Gaten Matarazzo: It’s an improvising place. Sometimes you just bounce around and someone would tell you to breathe heavily and then you just get light headed and that’s hard to deal with so if you actually ended up getting out of breath, it’s a lot easier. And it makes you giggle too which is great.

my father's dragon
Irish dancing helped Gaten and Jacob for those action scenes…

Jacob and Gaten, did you have any idea what the animation would look like before going into the recording booth?

Jacob Tremblay: We saw glimpses of art which was very cool and very nice to actually see what we were talking to. I think with the tigers it especially helped us get a fun visual of how scary they were.

Gaten Matarazzo: Yeah, I think most of it was animated after we had recorded most of our stuff.

Nora Twomey: Absolutely. The animators need your voices in order to be able to do their work and they got such energy from the work. The guys said they just loved it so much. Because it takes an animator about a week to animate four seconds. They know every single little piece of you. They could probably say your dialogue back to you better than anything because they spend so much time with it!  But they had such fun with your performances and those scenes where it’s Elmer and Boris having a laugh or some of the big argument scenes, they had such it was such fantastic material to work with for the animators.

Gaten Matarazzo: They’re probably so sick of this movie haha! They spent so much time and it all just shows. It just shows that this is a project that’s been loved by everybody that has been a part of it. I know I loved every minute of working on this one, and it feels like a movie that’s made with love and effort and time. There’s a passion that you have [Nora] and that the studio has with every project that they make. Everything that I’ve seen from Cartoon Saloon and everything that I’ve seen that you make, there’s just such a power behind it that is just irresistible. The movies are so hard NOT to watch. Like there are some movies I’m fine pausing to go pee but I simply cannot when I watch this studio’s work and your work and I’m so happy to be a part of this one!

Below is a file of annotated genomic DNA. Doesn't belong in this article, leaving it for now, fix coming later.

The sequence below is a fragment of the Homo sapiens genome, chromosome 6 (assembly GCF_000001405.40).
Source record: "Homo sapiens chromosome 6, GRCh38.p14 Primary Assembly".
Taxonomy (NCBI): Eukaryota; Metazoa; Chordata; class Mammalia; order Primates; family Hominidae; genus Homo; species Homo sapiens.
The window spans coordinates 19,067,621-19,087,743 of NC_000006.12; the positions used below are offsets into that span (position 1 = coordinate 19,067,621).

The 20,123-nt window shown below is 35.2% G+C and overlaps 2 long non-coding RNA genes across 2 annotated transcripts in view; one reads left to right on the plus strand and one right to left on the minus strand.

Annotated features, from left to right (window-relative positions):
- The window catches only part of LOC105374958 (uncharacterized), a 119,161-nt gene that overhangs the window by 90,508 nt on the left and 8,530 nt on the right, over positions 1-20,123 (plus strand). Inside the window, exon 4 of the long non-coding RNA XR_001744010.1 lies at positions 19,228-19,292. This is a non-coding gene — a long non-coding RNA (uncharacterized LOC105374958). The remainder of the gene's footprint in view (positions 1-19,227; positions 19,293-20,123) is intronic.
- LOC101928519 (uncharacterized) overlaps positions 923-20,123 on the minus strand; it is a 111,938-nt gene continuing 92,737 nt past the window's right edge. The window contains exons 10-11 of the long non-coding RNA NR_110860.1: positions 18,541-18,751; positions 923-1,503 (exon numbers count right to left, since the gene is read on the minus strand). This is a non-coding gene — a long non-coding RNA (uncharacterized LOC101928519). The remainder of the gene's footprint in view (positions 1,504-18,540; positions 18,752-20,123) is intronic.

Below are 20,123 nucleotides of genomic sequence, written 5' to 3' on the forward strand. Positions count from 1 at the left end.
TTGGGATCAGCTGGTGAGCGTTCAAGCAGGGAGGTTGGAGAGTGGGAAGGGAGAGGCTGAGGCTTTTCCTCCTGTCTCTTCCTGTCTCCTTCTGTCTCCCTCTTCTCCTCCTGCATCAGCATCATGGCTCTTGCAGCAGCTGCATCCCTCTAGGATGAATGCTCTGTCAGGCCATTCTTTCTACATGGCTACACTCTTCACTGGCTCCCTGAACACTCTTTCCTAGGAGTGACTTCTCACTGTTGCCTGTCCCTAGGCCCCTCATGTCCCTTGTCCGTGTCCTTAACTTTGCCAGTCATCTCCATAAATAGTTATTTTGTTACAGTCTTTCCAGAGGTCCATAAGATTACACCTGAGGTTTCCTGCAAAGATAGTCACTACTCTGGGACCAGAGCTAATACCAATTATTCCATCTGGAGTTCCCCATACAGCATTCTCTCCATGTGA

Nora, what was the inspiration for the look of My Father’s Dragon?

Nora Twomey: We had a fantastic art director Áine Mc Guinness and a fantastic production designer, Rosa Ballester Cabo, and between them they took inspiration from the book. The book’s illustrations are really beautiful. Certainly for the character of Boris, they very much leaned into the book’s illustrations.

For Elmer, because we knew we had to bring such emotional performances and be able to have the character design match what Jacob and Gaten were going to bring to the characters, they were economic with the amount of lines that they were using. So they were using blank space as well as lines which was really interesting. They also took a lot of inspiration from children’s drawings. I actually paid my kids to do it (they wouldn’t do it for free haha) – so they drew Boris and Elmer and tigers and gorillas. As an adult [you’re] thinking ‘okay, how do I draw a tiger? Okay, well, I get the proportions right…’ When coming at it from a younger child, they think ‘okay, well the head is really scary, so let’s draw the head really big…’ So that’s the kind of thing that they were doing.

That really loosened everybody up in the team in terms of their imagination. We had children’s drawings all over the walls! That was the massive inspiration for it. These guys are so brilliant at bringing the audience along with them in a way that makes you feel like you’re part of that friendship, so we wanted to make sure that with our world, you could be as immersive as that friendship was evoking for the screen.

My Father’s Dragon will be select UK cinemas on 4th November and on Netflix from 11th November.